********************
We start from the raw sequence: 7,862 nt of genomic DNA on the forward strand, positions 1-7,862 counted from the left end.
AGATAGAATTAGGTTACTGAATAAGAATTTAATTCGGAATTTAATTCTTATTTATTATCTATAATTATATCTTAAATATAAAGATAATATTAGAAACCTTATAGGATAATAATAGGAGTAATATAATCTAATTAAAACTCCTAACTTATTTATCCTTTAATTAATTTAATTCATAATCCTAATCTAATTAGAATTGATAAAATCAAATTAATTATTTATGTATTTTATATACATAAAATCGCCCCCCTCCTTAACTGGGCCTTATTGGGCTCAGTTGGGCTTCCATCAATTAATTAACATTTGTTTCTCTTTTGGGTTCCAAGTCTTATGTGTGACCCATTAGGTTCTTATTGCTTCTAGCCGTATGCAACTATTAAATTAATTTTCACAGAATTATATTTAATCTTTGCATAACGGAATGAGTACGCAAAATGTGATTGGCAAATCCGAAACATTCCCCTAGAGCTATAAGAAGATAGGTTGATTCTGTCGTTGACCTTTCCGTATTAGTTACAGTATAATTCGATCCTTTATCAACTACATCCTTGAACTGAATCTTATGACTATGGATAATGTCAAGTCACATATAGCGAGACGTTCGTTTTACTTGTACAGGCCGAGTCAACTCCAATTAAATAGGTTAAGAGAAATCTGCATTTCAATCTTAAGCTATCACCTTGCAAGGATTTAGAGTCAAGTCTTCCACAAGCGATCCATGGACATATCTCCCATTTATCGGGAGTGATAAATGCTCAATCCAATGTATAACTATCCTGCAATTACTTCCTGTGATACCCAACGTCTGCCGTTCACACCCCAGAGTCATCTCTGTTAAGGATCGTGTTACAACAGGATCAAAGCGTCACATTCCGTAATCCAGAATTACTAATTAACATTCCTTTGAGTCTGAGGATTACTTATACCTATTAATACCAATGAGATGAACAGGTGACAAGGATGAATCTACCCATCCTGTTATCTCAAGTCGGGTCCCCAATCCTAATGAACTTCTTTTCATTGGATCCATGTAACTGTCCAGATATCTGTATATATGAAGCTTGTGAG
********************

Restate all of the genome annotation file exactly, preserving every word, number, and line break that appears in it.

We start from the raw sequence: 7,862 nt of genomic DNA on the forward strand, positions 1-7,862 counted from the left end.
AGATAGAATTAGGTTACTGAATAAGAATTTAATTCGGAATTTAATTCTTATTTATTATCTATAATTATATCTTAAATATAAAGATAATATTAGAAACCTTATAGGATAATAATAGGAGTAATATAATCTAATTAAAACTCCTAACTTATTTATCCTTTAATTAATTTAATTCATAATCCTAATCTAATTAGAATTGATAAAATCAAATTAATTATTTATGTATTTTATATACATAAAATCGCCCCCCTCCTTAACTGGGCCTTATTGGGCTCAGTTGGGCTTCCATCAATTAATTAACATTTGTTTCTCTTTTGGGTTCCAAGTCTTATGTGTGACCCATTAGGTTCTTATTGCTTCTAGCCGTATGCAACTATTAAATTAATTTTCACAGAATTATATTTAATCTTTGCATAACGGAATGAGTACGCAAAATGTGATTGGCAAATCCGAAACATTCCCCTAGAGCTATAAGAAGATAGGTTGATTCTGTCGTTGACCTTTCCGTATTAGTTACAGTATAATTCGATCCTTTATCAACTACATCCTTGAACTGAATCTTATGACTATGGATAATGTCAAGTCACATATAGCGAGACGTTCGTTTTACTTGTACAGGCCGAGTCAACTCCAATTAAATAGGTTAAGAGAAATCTGCATTTCAATCTTAAGCTATCACCTTGCAAGGATTTAGAGTCAAGTCTTCCACAAGCGATCCATGGACATATCTCCCATTTATCGGGAGTGATAAATGCTCAATCCAATGTATAACTATCCTGCAATTACTTCCTGTGATACCCAACGTCTGCCGTTCACACCCCAGAGTCATCTCTGTTAAGGATCGTGTTACAACAGGATCAAAGCGTCACATTCCGTAATCCAGAATTACTAATTAACATTCCTTTGAGTCTGAGGATTACTTATACCTATTAATACCAATGAGATGAACAGGTGACAAGGATGAATCTACCCATCCTGTTATCTCAAGTCGGGTCCCCAATCCTAATGAACTTCTTTTCATTGGATCCATGTAACTGTCCAGATATCTGTATATATGAAGCTTGTGAG